Black Labrador Retrievers Aid In Wildlife Preservation

Maggie, a black Labrador Retriever mix is a scat-sniffing expert

Three Forks, MT – Wildlife biologists have found a new use for the talented detection dogs by using the very thing that makes them so helpful to law enforcement..their nose. Finding animal excrement or scat has become a vital resource to animal biologists and scat-sniffing black Labrador retrievers like Maggie as well as other types of dogs are really good at it. “Dogs like black Labrador retrievers have a phenomenal sense of smell,” said Sam Wasser, director of the Center for Conservation Biology at the University of Washington. Wasser went on to say that scat contains a surprising wealth of genetic information. Scientists can now extract and analyze the DNA contained in animal excrement which has improved our understanding of many species of wild animals’ health, diet, reproduction status and even what toxins an animal may have been exposed to in its environment.

Detection dogs were the perfect choice for this important wildlife conservation work. These dogs have been mostly used in airports and other transportation centers to find and detect contraband that includes endangered species along with drugs and explosives. A Montana-based non-profit organization known as Working Dogs for Conservation promotes the training and use of dogs to aid in wildlife management and studies. Sarah Reed and Aimee Hurt (co-founder of Working Dogs for Conservation) co-authored and published a study on wildlife detection dogs in the January issue of the Journal of Wildlife Management.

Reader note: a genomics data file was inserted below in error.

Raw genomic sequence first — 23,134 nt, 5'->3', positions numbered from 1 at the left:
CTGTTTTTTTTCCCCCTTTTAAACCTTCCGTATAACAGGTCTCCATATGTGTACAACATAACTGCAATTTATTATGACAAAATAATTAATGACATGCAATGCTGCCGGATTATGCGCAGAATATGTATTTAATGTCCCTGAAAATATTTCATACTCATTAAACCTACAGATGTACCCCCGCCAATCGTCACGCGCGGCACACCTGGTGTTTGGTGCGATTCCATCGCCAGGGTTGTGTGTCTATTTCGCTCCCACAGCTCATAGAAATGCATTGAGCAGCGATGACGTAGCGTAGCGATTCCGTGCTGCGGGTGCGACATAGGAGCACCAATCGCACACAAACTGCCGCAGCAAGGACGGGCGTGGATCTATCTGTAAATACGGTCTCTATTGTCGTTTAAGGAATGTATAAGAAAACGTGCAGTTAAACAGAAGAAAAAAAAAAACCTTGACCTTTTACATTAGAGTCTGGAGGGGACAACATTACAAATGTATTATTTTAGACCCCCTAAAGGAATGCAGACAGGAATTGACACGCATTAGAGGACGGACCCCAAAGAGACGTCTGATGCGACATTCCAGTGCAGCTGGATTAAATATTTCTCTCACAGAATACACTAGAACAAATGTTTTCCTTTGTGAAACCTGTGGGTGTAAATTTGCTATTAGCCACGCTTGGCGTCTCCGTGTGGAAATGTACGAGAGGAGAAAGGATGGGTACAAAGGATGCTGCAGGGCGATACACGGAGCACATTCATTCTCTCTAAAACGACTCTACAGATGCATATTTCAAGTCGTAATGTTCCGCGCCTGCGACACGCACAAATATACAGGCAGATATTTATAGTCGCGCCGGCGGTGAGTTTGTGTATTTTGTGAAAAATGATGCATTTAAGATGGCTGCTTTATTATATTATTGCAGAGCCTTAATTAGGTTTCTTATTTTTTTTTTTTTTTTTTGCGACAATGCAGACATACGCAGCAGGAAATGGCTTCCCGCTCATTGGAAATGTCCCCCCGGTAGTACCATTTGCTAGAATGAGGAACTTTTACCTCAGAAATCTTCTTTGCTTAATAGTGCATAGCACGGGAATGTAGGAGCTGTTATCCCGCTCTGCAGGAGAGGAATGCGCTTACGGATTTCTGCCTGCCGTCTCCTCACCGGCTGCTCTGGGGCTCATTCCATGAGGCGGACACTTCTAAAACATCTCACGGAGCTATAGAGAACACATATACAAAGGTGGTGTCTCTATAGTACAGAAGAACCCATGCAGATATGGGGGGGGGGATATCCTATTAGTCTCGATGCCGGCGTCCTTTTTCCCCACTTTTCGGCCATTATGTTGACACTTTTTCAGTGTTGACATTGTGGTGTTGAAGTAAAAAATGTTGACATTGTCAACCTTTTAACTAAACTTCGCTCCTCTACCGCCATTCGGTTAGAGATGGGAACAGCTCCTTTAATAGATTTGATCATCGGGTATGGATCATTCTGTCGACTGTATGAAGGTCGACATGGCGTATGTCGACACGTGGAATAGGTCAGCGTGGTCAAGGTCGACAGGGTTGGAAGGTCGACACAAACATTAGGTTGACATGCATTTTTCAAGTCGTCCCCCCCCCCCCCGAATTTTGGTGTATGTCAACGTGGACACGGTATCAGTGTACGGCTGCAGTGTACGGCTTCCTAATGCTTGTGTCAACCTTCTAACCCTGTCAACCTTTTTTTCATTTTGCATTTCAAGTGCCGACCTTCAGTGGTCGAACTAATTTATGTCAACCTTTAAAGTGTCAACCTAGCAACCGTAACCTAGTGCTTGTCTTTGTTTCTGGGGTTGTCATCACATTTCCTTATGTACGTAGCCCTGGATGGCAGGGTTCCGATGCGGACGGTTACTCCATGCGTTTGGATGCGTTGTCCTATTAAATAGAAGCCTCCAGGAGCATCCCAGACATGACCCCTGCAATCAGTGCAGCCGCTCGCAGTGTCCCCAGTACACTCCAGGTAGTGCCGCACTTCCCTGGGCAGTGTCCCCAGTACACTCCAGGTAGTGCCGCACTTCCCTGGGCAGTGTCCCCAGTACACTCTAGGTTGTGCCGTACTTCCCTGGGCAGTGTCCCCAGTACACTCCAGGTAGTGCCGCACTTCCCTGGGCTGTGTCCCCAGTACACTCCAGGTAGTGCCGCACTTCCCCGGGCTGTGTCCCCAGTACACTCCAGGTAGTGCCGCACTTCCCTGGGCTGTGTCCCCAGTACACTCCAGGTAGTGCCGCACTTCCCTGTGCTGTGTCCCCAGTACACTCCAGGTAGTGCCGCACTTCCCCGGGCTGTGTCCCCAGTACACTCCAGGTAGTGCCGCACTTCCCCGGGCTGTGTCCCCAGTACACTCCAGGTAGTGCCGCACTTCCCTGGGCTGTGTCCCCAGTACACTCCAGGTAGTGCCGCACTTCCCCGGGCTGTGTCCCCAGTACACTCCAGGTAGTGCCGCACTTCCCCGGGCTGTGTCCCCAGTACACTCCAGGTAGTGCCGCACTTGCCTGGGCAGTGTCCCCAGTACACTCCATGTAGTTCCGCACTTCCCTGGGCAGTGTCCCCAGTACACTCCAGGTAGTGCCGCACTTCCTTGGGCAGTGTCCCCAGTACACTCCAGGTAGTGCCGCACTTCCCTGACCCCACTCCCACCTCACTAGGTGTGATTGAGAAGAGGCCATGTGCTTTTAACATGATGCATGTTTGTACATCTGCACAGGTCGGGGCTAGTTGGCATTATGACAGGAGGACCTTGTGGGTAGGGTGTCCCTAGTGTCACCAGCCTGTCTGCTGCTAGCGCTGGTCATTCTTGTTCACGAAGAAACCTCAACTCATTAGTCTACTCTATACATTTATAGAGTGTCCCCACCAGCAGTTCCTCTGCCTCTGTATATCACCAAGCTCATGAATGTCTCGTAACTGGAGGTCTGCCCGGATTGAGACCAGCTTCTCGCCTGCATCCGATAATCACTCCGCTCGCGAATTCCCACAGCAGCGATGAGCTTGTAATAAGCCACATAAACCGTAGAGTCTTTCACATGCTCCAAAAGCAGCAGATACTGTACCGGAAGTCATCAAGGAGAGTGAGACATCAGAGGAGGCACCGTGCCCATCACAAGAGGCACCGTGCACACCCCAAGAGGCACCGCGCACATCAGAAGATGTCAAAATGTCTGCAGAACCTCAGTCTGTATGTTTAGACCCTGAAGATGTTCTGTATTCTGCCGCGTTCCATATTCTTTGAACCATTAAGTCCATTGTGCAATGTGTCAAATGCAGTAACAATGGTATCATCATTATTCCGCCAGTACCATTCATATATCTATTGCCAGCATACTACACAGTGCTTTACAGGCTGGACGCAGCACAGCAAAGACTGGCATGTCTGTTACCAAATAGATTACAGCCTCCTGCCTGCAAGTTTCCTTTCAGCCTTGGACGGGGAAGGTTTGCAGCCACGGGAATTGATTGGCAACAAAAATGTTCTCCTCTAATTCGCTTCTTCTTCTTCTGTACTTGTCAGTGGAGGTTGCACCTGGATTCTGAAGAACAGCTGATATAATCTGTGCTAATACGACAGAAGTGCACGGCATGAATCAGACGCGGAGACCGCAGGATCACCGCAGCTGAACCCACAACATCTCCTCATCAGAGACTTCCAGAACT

Not only do detection dogs work on land but at sea as well looking for killer whale dung. But scat, dung and excrement are not the only things wildlife biologists use dogs for because they can also locate pellets regurgitated by spotted owls, invasive plants and live animals like pumas, jaguars, armadillos and foxes. In Hawaii, canines are even used to help search for non-native snails that conservationists are trying to eradicate.

Most wildlife detection dogs have been rescued from shelters, but there is tough competition to see which dog will be selected. Sometimes only 1 out of hundreds will make the cut. The dogs must be very focused, full of high energy and be obsessed with finding their favorite toy. For dogs it seems like a game but for researchers its serious business.